WASHINGTON (Reuters) - Federal Reserve Chairman Ben Bernanke said on Saturday the U.S. central bank would use all of its tools to stabilize financial markets and pull the economy out of recession.
“At the Federal Reserve, we will continue to forcefully deploy all the tools at our disposal as long as necessary to support the restoration of financial stability and the resumption of healthy economic growth,” he said in remarks prepared for delivery at a naming ceremony in Dillon, South Carolina.
A copy of his remarks was distributed in Washington.
Bernanke, who grew up in Dillon, where his family operated a drugstore, spoke at a ceremony naming Exit 190 of Interstate 95 in his honor.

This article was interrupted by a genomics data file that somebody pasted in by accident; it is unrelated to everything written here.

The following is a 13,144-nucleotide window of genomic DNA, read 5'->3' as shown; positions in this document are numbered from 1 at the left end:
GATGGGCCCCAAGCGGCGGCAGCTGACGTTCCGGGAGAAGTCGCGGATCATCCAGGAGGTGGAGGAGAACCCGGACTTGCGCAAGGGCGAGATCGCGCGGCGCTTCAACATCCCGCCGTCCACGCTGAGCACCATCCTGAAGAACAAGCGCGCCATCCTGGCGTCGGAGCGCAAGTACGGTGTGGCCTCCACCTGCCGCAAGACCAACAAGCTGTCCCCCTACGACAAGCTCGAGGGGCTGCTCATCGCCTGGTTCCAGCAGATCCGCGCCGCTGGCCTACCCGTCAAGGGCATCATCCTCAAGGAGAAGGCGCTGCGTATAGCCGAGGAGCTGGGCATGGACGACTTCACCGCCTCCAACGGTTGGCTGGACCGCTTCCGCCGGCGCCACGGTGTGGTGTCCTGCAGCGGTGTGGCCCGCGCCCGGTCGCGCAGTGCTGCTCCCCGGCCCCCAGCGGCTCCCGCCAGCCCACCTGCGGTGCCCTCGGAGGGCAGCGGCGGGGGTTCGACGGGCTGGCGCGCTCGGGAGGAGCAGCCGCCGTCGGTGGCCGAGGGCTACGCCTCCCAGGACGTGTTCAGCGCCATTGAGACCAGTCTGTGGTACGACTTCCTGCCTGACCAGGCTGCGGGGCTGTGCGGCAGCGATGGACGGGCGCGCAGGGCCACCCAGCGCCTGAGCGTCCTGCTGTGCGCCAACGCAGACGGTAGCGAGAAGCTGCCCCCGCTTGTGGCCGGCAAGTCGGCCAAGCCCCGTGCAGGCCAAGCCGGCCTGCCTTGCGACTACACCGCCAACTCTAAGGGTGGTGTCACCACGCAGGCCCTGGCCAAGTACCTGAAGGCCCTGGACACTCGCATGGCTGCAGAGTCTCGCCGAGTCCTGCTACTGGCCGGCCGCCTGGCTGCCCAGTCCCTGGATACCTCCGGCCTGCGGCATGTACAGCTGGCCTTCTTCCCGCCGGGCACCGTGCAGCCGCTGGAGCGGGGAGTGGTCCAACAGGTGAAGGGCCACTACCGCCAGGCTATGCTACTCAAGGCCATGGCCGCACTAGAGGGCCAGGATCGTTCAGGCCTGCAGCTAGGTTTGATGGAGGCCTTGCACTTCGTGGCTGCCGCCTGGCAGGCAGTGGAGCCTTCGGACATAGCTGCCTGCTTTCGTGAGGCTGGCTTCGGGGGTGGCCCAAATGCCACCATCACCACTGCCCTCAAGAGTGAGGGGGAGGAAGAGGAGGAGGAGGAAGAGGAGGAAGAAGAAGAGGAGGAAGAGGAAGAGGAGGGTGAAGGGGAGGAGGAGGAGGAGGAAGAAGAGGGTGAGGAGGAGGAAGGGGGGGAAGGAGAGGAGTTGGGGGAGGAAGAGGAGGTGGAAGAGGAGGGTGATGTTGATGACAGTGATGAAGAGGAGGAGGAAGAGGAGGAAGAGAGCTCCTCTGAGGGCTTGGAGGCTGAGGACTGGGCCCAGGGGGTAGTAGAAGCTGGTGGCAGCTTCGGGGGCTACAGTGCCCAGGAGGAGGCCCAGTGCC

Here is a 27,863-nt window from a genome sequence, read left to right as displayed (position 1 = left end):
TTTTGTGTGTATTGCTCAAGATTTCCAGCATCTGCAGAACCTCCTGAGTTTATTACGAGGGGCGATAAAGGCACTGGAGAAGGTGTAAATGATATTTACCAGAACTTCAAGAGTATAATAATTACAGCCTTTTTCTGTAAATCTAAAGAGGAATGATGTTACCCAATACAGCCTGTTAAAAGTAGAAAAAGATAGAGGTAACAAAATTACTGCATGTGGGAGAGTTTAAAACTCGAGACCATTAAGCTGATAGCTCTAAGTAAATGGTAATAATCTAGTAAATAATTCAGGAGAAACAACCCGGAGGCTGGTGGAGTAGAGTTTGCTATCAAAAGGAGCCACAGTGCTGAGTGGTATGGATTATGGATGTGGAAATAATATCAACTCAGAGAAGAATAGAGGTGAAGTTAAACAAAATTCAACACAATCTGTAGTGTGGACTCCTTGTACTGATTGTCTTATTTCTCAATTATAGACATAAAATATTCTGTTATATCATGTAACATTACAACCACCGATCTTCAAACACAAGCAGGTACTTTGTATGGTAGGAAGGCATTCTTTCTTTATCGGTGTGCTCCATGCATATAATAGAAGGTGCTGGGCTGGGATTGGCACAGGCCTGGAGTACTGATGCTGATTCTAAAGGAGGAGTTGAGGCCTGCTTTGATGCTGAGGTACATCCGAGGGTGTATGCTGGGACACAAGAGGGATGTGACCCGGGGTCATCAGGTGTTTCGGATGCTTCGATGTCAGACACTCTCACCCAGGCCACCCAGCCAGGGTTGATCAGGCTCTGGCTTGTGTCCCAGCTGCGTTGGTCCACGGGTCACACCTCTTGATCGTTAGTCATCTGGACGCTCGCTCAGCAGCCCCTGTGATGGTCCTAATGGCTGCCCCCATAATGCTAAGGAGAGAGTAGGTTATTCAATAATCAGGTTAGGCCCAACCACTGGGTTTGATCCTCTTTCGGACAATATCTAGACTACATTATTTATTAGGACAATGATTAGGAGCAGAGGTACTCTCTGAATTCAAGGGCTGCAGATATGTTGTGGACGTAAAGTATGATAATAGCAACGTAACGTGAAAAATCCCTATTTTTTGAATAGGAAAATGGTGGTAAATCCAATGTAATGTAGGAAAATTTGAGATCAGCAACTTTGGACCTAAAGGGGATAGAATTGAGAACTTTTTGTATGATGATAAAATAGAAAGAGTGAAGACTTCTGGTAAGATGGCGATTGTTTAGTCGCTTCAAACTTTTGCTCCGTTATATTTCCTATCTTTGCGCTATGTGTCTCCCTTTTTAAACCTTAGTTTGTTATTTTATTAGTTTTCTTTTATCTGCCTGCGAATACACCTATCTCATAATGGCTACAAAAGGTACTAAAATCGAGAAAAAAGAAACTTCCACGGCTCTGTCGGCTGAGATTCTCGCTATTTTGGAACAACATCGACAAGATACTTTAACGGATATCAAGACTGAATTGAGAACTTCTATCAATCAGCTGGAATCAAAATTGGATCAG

Bernanke is due to give a speech in Washington next week on financial regulation.
The Fed lowered benchmark interest rates to near zero in December, the last of seven rate cuts in 2008 that took the fed funds rate down from 4.25 percent at the beginning the year in one of the most aggressive rate-cutting sprees in the central bank’s history.
In addition to chopping rates, the Fed has pumped hundreds of billions of dollars into financial markets in what Bernanke calls “credit easing” to revive economic activity.
The U.S. economy slid into recession beginning in December 2007 after the collapse of housing markets led to mortgage failures and huge losses at financial institutions. Economic distress gained momentum in September with the failure of investment bank Lehman Brothers and the government rescue of insurer American International Group Inc.
Reporting by Mark Felsenthal; Editing by Leslie Adler